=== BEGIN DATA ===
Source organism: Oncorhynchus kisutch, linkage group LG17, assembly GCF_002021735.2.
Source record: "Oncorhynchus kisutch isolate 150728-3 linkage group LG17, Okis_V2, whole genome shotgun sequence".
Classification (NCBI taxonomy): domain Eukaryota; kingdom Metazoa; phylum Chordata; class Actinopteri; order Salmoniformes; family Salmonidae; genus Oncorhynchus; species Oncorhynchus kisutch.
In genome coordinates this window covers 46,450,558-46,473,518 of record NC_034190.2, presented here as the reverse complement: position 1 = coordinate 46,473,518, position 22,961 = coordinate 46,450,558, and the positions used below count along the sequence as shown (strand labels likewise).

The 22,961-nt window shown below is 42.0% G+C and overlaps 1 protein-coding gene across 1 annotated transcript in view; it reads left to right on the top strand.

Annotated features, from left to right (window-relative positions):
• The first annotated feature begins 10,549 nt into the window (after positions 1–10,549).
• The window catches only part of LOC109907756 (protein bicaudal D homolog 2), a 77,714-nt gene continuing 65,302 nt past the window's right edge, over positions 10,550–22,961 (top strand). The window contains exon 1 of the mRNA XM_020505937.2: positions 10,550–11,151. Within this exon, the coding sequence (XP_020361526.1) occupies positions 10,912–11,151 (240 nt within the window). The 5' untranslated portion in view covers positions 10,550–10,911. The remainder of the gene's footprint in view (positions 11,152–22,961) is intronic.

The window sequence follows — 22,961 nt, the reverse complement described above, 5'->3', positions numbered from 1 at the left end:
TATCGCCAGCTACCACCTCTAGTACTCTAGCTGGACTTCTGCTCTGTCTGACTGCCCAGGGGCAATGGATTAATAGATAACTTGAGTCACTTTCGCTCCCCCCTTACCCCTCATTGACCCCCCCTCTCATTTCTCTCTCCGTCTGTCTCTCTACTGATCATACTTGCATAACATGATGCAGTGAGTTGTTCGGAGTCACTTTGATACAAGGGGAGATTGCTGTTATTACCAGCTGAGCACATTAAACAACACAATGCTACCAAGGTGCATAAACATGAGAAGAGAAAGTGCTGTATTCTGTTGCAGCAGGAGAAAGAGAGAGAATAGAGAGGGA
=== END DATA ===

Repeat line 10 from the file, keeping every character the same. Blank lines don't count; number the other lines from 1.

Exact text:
TATCGCCAGCTACCACCTCTAGTACTCTAGCTGGACTTCTGCTCTGTCTGACTGCCCAGGGGCAATGGATTAATAGATAACTTGAGTCACTTTCGCTCCCCCCTTACCCCTCATTGACCCCCCCTCTCATTTCTCTCTCCGTCTGTCTCTCTACTGATCATACTTGCATAACATGATGCAGTGAGTTGTTCGGAGTCACTTTGATACAAGGGGAGATTGCTGTTATTACCAGCTGAGCACATTAAACAACACAATGCTACCAAGGTGCATAAACATGAGAAGAGAAAGTGCTGTATTCTGTTGCAGCAGGAGAAAGAGAGAGAATAGAGAGGGA